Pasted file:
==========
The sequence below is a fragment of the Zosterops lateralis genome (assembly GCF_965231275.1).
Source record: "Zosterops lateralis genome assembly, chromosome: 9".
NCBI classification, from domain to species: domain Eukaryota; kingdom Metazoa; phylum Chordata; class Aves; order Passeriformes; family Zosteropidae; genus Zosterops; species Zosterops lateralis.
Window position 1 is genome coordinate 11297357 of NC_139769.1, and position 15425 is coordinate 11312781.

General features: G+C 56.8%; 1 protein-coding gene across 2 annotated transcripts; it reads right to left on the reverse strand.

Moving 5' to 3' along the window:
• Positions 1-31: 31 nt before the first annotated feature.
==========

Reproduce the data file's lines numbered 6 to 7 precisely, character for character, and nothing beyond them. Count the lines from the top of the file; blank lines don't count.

Moving 5' to 3' along the window:
• Positions 1-31: 31 nt before the first annotated feature.